Gulabi Gang in Action

We have been in India for a little more than a week, and these last 9 days have been filled with crazy, wierd, a lot of alienation, and delicious food.
Wednesday last week we arrived Chawani, Banda, Uttar Pradesh. We had traveled a long way to end up only an hour away from Gulabi Gang and Sampat Pal, this legendary group of women vigilantes in village India. In godforsaken parts in India. We wanted to meet these women that talk back, stops child marriages and threatens to beat up husbands if they don’t cut their violent crap.

On Thursday we hired a taxi and decided to try our luck. We had no translator and none of us spoke hindi, and the communication with our taxi driver was mostly gesticulation and we knew that Sampat Pal, the leader of Gulabi Gang spoke no English.

We eventually found the Gulabi Gang head office in Badosa, and were given other directions. Little did we know that these directions would lead us to a police station, and that we were actually going to witness all these radical ladies perform an action.

Luckily, on of the police officers at Shivrampor police station were able to tell us what was going on. He said that Sampat had asked us to come here so that we could publish this story because no Indian media showed any interest.

Sampat Pal (pink saree) and rape surviour (green dress) at Shivrampoor police station.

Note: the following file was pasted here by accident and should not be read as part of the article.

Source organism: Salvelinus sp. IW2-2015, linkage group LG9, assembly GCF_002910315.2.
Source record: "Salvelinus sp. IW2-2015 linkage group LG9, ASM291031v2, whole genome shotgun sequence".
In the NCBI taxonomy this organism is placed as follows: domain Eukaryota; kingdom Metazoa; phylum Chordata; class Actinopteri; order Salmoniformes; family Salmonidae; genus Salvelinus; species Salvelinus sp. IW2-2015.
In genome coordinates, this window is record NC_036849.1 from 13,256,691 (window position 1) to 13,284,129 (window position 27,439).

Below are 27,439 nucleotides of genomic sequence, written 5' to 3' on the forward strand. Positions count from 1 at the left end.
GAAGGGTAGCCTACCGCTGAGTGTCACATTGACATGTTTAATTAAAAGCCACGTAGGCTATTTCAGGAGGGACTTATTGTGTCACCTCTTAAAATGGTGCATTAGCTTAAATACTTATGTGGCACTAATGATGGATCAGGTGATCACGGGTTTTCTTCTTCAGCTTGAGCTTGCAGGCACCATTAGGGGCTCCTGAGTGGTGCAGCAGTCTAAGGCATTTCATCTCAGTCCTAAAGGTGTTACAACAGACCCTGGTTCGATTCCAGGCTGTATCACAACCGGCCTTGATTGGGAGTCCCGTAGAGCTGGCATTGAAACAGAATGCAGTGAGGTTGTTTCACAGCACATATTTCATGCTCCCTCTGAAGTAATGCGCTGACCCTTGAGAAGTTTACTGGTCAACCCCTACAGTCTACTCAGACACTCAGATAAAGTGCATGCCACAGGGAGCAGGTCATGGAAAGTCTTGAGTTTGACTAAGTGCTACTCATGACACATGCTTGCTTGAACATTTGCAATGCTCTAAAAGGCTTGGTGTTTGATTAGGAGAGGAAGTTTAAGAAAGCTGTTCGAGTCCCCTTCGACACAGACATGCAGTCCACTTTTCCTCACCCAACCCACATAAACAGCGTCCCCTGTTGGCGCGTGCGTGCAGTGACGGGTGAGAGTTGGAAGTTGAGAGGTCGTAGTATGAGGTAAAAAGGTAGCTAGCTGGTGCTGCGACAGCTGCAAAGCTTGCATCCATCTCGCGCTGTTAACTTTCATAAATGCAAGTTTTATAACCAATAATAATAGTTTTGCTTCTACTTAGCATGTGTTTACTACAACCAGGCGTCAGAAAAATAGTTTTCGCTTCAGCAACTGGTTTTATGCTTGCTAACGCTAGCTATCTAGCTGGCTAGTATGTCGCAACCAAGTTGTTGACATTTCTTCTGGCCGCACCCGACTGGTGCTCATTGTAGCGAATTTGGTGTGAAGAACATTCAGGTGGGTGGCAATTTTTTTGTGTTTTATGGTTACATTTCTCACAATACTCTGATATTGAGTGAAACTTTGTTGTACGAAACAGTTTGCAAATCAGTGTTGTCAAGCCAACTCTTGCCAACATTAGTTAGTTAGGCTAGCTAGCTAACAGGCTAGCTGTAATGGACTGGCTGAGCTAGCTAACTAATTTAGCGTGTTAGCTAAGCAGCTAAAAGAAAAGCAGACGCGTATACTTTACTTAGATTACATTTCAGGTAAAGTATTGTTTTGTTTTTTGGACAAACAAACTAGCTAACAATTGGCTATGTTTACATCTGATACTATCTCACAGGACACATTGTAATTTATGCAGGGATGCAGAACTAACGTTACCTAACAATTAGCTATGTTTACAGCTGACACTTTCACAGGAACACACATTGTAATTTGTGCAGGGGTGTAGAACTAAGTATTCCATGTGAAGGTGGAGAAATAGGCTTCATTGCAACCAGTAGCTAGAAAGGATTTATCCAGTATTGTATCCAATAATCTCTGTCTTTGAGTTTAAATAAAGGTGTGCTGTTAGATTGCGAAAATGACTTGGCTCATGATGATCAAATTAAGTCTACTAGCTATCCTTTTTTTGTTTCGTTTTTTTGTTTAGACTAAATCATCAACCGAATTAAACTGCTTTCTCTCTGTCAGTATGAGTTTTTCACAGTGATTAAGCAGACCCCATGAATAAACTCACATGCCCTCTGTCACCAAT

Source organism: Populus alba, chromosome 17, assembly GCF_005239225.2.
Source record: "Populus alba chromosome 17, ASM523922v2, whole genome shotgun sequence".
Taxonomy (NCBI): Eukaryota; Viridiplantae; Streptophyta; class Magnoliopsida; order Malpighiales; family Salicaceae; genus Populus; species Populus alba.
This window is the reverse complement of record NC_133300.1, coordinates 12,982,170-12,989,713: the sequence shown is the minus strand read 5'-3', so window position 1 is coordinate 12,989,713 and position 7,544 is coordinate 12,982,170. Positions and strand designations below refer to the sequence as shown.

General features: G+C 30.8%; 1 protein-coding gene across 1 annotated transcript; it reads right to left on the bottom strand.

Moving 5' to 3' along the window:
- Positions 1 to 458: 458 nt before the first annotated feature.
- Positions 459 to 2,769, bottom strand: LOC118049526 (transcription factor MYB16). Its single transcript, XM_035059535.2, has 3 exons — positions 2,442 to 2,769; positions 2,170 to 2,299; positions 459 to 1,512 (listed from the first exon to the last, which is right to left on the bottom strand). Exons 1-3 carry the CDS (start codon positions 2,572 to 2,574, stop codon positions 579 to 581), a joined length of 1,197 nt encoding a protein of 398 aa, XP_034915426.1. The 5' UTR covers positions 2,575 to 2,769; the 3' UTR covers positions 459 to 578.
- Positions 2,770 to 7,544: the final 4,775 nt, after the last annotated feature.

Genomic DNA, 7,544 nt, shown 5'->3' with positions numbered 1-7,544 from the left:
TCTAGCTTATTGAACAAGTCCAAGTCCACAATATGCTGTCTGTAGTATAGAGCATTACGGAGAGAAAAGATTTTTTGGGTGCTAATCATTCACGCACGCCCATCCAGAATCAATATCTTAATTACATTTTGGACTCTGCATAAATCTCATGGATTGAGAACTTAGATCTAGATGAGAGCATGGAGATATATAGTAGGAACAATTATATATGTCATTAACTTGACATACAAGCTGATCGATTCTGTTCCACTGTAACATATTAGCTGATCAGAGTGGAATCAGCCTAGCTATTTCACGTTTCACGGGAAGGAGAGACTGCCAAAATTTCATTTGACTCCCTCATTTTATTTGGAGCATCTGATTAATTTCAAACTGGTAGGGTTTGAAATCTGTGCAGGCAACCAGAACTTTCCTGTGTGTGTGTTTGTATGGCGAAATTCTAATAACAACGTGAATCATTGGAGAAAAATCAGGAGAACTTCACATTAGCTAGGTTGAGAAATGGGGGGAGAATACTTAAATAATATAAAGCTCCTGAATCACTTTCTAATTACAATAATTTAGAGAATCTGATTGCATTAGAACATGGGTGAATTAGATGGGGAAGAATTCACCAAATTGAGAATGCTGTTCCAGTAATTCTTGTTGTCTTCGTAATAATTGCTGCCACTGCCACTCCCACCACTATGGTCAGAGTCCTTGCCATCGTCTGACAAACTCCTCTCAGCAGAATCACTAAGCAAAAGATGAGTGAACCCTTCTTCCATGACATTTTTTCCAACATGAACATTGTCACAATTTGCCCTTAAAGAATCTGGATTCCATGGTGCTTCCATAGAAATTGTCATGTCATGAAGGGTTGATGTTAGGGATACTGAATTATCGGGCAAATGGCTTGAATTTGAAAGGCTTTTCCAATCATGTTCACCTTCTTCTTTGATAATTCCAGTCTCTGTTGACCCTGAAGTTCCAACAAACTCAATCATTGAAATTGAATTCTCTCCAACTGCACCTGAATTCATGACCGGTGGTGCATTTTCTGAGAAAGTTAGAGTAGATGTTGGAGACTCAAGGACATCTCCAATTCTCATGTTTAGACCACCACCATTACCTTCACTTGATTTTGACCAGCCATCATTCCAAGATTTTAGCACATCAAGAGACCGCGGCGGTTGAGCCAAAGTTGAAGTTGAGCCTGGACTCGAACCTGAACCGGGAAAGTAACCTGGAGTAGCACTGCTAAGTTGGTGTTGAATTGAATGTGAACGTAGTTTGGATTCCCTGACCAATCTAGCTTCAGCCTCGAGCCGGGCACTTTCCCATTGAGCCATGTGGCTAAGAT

Sampat Pal points her hand to a girl sitting next to her.
– She is six month pregnant, she says.
The police officers translates and tells us that the girl was raped, that they have now arrested two men and that before Sampat came into the picture, no-one were taking any actions regarding justice for the rape survivor.

13-year-old village girl «Suvetha» was kidnapped to the mountains and raped until her family and other villagers surrounded the place and rescued her. When the family tried to report it to the police, the police refused to make an FIR report (first information report) and told them to abort the pregnancy.
– The girl’s father called me and told me that no-one cared about the case. I immediately went to their house, got the girl, brought her to the police station and demanded to write a report, says Sampat.
Because Gulabi Gang and Sampat Pal’s recognition in rural societies, the police did make a report this time, and finally arrested the perpetrators. The girl’s family is now trying to get compensated for the crime.

We ask her what will happen to the girl, and she says that the girl is young, and cannot choose for herself.
– She is only 13. The family wants her to have an abortion, but I have told them not to and have offered to take care of the child for them, as I believe the unborn child is innocent and shouldn’t be killed.

Sampat also tells her that if the girl want to, she can choose to marry the rapist when she has turned 18. The rapist marrying the rape survivor is a common punishment in rural districts in India. A girl’s value drops the moment she has been raped and it makes it harder, or impossible, for the family to marry her off to someone else as she is culturally considered unclean. The fact that Suvetha is given the option is to be considered rather radical in this context.

Gang members arrive the station

During the 30 minutes we spend at the police station, ten other gangs members have arrived the place with another rape survivor, and we decide it’s time for us to head back to Chawani. We agree to meet Sampat the next morning for another interview about their work.

Text: Rita Paramalingam
Foto: Quim Kamikaze

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